Front Page Titles (by Subject) CHAPTER I.: Government in General. - Ideal Empires and Republics. Rousseau's Social Contract, More's Utopia, Bacon's New Atlantis, Campanella's City of the Sun
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CHAPTER I.: Government in General. - Jean-Jacques Rousseau, Ideal Empires and Republics. Rousseau’s Social Contract, More’s Utopia, Bacon’s New Atlantis, Campanella’s City of the Sun 
Ideal Empires and Republics. Rousseau’s Social Contract, More’s Utopia, Bacon’s New Atlantis, Campanella’s City of the Sun, with an Introduction by Charles M. Andrews (Washington: M. Walter Dunne, 1901).
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Government in General.
I warn the reader that this chapter must be read carefully, and that I do not know the art of making myself intelligible to those that will not be attentive.
Every free action has two causes concurring to produce it; the one moral, viz, the will which determines the act, the other physical, viz, the power which executes it. When I walk toward an object, I must first will to go to it; in the second place, my feet must carry me to it. Should a paralytic wish to run, or an active man not wish to do so, both will remain where they are. The body politic has the same motive powers; in it, likewise, force and will are distinguished, the latter under the name of legislative power, the former under the name of executive power. Nothing is, or ought to be, done in it without their co-operation.
We have seen that the legislative power belongs to the people, and can belong to it alone. On the other hand, it is easy to see from the principles already established, that the executive power cannot belong to the people generally as legislative or sovereign, because that power is exerted only in particular acts, which are not within the province of the law, nor consequently within that of the sovereign, all the acts of which must be laws.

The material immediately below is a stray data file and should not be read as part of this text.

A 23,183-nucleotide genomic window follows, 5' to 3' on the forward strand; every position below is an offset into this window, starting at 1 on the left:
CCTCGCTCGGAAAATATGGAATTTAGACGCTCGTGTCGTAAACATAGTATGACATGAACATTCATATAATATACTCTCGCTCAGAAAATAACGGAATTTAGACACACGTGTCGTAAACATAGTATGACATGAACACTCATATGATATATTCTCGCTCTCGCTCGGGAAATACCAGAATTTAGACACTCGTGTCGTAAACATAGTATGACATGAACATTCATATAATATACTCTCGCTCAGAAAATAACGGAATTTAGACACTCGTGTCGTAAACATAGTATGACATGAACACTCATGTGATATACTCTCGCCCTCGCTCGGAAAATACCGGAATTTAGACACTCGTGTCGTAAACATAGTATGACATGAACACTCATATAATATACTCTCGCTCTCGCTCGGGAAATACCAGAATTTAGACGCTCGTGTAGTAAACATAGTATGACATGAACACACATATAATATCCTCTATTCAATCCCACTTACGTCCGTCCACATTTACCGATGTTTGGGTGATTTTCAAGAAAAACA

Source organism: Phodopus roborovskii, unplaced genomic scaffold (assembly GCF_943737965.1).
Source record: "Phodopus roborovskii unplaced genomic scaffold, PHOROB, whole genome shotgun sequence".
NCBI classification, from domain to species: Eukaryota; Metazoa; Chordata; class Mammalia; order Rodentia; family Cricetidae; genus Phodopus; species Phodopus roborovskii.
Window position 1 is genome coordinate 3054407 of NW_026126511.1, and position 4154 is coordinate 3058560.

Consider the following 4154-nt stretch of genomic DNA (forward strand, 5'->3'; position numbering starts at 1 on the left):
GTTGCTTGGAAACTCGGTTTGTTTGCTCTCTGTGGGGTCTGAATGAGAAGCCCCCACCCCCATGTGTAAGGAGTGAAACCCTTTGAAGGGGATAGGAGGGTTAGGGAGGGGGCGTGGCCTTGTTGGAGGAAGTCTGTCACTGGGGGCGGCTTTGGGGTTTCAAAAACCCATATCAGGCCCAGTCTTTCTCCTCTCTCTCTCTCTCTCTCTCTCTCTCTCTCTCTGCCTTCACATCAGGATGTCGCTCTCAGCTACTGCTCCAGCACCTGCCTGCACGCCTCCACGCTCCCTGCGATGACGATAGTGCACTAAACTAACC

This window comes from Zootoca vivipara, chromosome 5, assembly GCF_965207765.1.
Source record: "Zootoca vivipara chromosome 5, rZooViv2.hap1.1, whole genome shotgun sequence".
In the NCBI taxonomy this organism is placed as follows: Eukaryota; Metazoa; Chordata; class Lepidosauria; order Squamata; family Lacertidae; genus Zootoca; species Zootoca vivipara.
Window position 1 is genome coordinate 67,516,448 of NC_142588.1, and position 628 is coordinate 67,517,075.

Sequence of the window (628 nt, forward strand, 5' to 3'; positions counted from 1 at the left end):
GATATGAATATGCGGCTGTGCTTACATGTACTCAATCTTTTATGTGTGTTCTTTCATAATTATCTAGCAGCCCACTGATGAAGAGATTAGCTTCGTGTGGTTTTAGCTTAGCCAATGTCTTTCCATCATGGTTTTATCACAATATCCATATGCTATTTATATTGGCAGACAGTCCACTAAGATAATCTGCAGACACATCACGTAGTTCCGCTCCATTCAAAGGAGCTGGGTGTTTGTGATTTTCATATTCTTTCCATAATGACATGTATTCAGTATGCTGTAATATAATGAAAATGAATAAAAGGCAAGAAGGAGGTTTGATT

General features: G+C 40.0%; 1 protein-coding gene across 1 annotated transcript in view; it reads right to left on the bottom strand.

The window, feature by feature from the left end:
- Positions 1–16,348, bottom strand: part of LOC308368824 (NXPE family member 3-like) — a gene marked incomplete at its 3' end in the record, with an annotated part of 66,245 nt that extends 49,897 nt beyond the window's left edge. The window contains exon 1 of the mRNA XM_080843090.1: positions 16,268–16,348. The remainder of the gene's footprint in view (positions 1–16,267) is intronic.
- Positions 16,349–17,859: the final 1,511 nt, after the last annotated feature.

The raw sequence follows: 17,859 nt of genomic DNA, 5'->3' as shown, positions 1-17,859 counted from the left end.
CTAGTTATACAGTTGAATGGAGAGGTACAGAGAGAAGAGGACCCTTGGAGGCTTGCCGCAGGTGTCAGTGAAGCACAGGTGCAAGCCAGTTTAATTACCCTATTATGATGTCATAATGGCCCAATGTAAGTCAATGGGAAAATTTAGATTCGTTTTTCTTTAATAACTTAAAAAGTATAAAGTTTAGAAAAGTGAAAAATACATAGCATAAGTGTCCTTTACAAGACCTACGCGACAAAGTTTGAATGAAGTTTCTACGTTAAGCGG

The public force, then, requires a suitable agent to concentrate it and put it in action according to the directions of the general will, to serve as a means of communication between the State and the sovereign, to effect in some manner in the public person what the union of soul and body effects in a man. This is, in the State, the function of the government, improperly confounded with the sovereign of which it is only the minister.*
What, then, is the government? An intermediate body established between the subjects and the sovereign for their mutual correspondence, charged with the execution of the laws and with the maintenance of liberty both civil and political.
The members of this body are called magistrates or kings, that is, governors; and the body as a whole bears the name of Prince† . Those therefore who maintain that the act by which a people submits to its chiefs is not a contract are quite right. It is absolutely nothing but a commission, an employment, in which, as simple officers of the sovereign, they exercise in its name the power of which it has made them depositaries, and which it can limit, modify, and resume when it pleases. The alienation of such a right, being incompatible with the nature of the social body, is contrary to the object of the association.
Consequently, I give the name government or supreme administration to the legitimate exercise of the executive power, and that of Prince or magistrate to the man or body charged with that administration.
It is in the government that are found the intermediate powers, the relations of which constitute the relation of the whole to the whole, or of the sovereign to the State. This last relation can be represented by that of the extremes of a continued proportion, of which the mean proportional is the government. The government receives from the sovereign the commands which it gives to the people; and in order that the State may be in stable equilibrium, it is necessary, everything being balanced, that there should be equality between the product or the power of the government taken by itself, and the product or the power of the citizens, who are sovereign in the one aspect and subjects in the other.